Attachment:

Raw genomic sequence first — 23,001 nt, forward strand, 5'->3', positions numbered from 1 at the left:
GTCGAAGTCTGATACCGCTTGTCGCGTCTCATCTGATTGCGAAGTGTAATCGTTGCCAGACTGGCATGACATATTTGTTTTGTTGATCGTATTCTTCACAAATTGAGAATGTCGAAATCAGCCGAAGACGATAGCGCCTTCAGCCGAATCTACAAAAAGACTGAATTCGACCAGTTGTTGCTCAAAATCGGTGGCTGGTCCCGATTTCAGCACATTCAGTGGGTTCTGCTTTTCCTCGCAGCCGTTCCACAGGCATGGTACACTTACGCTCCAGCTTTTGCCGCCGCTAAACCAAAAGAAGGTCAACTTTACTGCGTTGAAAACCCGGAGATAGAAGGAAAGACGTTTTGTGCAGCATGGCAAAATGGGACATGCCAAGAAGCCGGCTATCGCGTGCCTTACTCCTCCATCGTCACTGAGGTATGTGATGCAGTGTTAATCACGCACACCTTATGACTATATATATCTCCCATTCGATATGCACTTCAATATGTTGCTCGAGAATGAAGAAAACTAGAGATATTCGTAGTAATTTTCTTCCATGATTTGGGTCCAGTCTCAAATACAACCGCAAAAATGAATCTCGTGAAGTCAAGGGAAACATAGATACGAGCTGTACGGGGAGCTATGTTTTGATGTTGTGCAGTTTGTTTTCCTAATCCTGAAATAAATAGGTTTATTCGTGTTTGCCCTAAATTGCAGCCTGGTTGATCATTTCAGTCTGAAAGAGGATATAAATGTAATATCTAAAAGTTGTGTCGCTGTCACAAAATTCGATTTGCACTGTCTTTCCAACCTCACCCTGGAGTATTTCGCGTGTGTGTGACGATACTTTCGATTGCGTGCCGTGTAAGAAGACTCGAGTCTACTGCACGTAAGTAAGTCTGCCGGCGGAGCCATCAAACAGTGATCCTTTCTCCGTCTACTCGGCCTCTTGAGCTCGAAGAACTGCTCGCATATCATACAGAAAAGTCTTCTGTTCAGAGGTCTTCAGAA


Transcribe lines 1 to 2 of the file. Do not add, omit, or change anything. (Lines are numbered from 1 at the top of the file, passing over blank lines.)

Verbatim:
Raw genomic sequence first — 23,001 nt, forward strand, 5'->3', positions numbered from 1 at the left:
GTCGAAGTCTGATACCGCTTGTCGCGTCTCATCTGATTGCGAAGTGTAATCGTTGCCAGACTGGCATGACATATTTGTTTTGTTGATCGTATTCTTCACAAATTGAGAATGTCGAAATCAGCCGAAGACGATAGCGCCTTCAGCCGAATCTACAAAAAGACTGAATTCGACCAGTTGTTGCTCAAAATCGGTGGCTGGTCCCGATTTCAGCACATTCAGTGGGTTCTGCTTTTCCTCGCAGCCGTTCCACAGGCATGGTACACTTACGCTCCAGCTTTTGCCGCCGCTAAACCAAAAGAAGGTCAACTTTACTGCGTTGAAAACCCGGAGATAGAAGGAAAGACGTTTTGTGCAGCATGGCAAAATGGGACATGCCAAGAAGCCGGCTATCGCGTGCCTTACTCCTCCATCGTCACTGAGGTATGTGATGCAGTGTTAATCACGCACACCTTATGACTATATATATCTCCCATTCGATATGCACTTCAATATGTTGCTCGAGAATGAAGAAAACTAGAGATATTCGTAGTAATTTTCTTCCATGATTTGGGTCCAGTCTCAAATACAACCGCAAAAATGAATCTCGTGAAGTCAAGGGAAACATAGATACGAGCTGTACGGGGAGCTATGTTTTGATGTTGTGCAGTTTGTTTTCCTAATCCTGAAATAAATAGGTTTATTCGTGTTTGCCCTAAATTGCAGCCTGGTTGATCATTTCAGTCTGAAAGAGGATATAAATGTAATATCTAAAAGTTGTGTCGCTGTCACAAAATTCGATTTGCACTGTCTTTCCAACCTCACCCTGGAGTATTTCGCGTGTGTGTGACGATACTTTCGATTGCGTGCCGTGTAAGAAGACTCGAGTCTACTGCACGTAAGTAAGTCTGCCGGCGGAGCCATCAAACAGTGATCCTTTCTCCGTCTACTCGGCCTCTTGAGCTCGAAGAACTGCTCGCATATCATACAGAAAAGTCTTCTGTTCAGAGGTCTTCAGAA